San Francisco – a market known for having an expensive and chronic undersupply of housing – won the great homebuilding race of 2017, nearly doubling the city’s historic average number of permits. It’s a shift that signals that the city is becoming more aggressive in its efforts to combat its affordability crisis. What’s more, a large share of its new units are multifamily units, which should help rents continue to cool this year.
Dallas, on the other hand, won gold for having the largest total of the year among the largest metros, having approved over 47,000 homes in 2017. But because Dallas has historically built a lot of homes, this was only good enough to get them to 55.9% of their historic average, or sixth place.
Back in August, we took a shot at predicting who would win the homebuilding race of 2017 based on the mid-year pace of building permits in the country’s largest housing markets. When it comes to markets building more than their historical average, we got just one – Austin, Texas – correct. The other two markets we predicted would win – Charleston, S.C., and Nashville, Tenn., – got clipped from behind by two dark horses: San Francisco, which led the country in 2017 in building homes relative to its historical average, and Boston. Still, Charleston and Nashville finished the year in the top 10. What’s more, we were spot on with our predictions about who would build the most number of homes, with Dallas, Houston, and New York taking the top 3 spots.
Homebuilding rates matter because newly built homes are a source of new home inventory as well as construction jobs. They also help increase existing inventory through a chain-reaction effect: buyers of new homes often sell their existing one, which frees up a home for someone else, who in turn decides to buy it and sell their home, which then becomes a home for a first-time homebuyer. In fact, last year we found that new homebuilding was the single best predictor of increases in home inventory in the U.S.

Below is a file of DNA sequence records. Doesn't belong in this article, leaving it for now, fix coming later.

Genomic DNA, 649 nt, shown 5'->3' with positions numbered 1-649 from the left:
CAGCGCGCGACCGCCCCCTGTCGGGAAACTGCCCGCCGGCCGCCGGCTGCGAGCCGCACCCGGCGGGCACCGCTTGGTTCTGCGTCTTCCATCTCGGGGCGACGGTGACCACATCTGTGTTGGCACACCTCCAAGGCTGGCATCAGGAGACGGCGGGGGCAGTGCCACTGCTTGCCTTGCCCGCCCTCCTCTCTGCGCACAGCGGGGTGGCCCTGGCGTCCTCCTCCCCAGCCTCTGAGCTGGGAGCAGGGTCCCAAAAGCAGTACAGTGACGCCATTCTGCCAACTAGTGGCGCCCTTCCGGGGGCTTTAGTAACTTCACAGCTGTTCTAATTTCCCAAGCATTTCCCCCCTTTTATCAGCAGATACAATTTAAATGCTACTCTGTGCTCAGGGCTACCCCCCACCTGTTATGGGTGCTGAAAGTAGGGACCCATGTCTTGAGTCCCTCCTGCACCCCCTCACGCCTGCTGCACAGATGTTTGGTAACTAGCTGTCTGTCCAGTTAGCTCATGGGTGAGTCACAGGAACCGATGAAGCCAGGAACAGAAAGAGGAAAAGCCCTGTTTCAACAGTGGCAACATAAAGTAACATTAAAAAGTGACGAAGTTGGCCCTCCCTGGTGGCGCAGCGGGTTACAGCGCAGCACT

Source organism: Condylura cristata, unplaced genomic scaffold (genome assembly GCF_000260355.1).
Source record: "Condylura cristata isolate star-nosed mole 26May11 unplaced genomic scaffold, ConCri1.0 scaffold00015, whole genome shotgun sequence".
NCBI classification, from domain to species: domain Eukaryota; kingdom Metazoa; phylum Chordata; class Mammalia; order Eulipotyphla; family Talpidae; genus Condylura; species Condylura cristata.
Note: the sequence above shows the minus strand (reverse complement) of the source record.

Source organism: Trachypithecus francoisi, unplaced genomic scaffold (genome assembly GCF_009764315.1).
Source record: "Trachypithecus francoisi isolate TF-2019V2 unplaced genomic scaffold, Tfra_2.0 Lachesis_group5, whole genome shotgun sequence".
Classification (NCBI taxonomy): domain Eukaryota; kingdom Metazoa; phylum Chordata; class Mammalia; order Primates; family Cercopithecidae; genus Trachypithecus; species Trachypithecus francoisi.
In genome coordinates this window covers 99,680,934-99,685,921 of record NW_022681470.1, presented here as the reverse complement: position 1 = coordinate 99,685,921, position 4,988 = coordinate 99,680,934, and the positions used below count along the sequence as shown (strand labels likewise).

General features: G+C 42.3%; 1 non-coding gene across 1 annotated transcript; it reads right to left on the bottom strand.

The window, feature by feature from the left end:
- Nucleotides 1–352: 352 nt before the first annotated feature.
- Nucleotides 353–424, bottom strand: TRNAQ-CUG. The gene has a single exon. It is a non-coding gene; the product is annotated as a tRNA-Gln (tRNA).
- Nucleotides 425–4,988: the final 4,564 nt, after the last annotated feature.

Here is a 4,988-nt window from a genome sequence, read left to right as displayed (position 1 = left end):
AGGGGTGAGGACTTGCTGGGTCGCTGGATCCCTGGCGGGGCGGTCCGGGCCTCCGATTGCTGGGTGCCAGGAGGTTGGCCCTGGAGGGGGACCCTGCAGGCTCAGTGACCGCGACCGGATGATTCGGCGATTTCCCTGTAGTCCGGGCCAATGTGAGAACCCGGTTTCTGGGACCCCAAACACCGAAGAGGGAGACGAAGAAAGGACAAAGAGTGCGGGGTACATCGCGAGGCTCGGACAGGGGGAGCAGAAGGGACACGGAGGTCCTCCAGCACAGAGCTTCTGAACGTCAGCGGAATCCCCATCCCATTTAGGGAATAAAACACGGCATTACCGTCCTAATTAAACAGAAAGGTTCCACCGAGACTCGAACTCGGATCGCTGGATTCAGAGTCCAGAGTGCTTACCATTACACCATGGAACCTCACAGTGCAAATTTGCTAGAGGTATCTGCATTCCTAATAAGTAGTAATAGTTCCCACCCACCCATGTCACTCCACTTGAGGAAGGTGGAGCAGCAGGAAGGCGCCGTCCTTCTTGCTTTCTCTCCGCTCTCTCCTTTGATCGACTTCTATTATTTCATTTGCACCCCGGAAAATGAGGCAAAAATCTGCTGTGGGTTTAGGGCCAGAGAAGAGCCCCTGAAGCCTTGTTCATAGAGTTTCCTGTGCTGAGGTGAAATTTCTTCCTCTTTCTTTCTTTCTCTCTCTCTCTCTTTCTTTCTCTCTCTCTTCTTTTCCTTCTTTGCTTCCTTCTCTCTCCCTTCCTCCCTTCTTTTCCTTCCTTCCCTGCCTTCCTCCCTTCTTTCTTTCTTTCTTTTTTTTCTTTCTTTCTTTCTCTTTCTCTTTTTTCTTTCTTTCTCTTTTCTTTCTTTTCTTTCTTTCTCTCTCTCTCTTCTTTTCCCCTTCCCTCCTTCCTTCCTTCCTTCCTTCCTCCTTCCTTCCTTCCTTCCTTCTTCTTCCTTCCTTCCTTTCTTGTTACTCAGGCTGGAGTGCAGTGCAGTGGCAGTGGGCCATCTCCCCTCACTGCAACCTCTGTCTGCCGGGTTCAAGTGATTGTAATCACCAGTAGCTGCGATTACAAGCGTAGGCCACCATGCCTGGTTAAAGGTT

Here are our market-level highlights of homebuilding activity in 2017:
- San Francisco beat out all other large metros for building the most new homes relative to its historic average, having approved 94.6% more homes in 2017 than its average between 1980 – 2016. Austin and Boston rounded out the top three, having built 79.5% and 72.4% more than their historic average, respectively.
- Surprisingly, markets building more than their historic average are doing so by building up, rather than out. The correlation between relative-to-average homebuilding activity and share of that activity that is high density is moderate and statistically significant.
- Dallas beat out all other large metros for building the most new homes, having approved over 47,000 homes last year. Houston and New York finished second and third, building 42,673 and 40,687 homes, respectively.
We analyzed census data building permit data to analyze how much housing metros are building, both in total and relative to their historical average (see methodology below for details). Of course, the historical level of construction ranges from a lot in places like Houston and Phoenix, to very little in places like San Francisco and Detroit. Here’s where homebuilding in America boomed and busted in 2017.
At the mid-point of 2017, Austin, Charleston, and Nashville were on track to win the homebuilding race of 2017. However, just one – Austin – managed to place in the top three by year’s end. Nashville roughly held steady at their mid-year pace at 63% above average, while homebuilding in Charleston floundered at year’s end, still finishing a respectable 46.1% above, but down from their mid-year pace of 72.8%. Dark horses San Francisco and Boston climbed from 10th and 5th place at mid-year, to finish at the 1st and 3rd spot, respectively. San Francisco, especially, found its sea legs during the second half of the year, surging from 41.9% at mid-year to 94.6% above average by year’s end. Boston had a similar, but less pronounced surge, finishing at 72.4% above average, up from 61% at mid-year.
|Metros Building More than their Historical Average|
|U.S. Metro||2017 Permits Relative to Historic Average||2017 Total Permits||% Low Density Permits
(Single Family Homes)
|% Mid Density Permits
|% High Density Permits
|San Francisco, CA||94.6%||6,270||6.8%||1.2%||91.9%|
|San Jose, CA||43.8%||8,565||30.6%||1.0%||68.5%|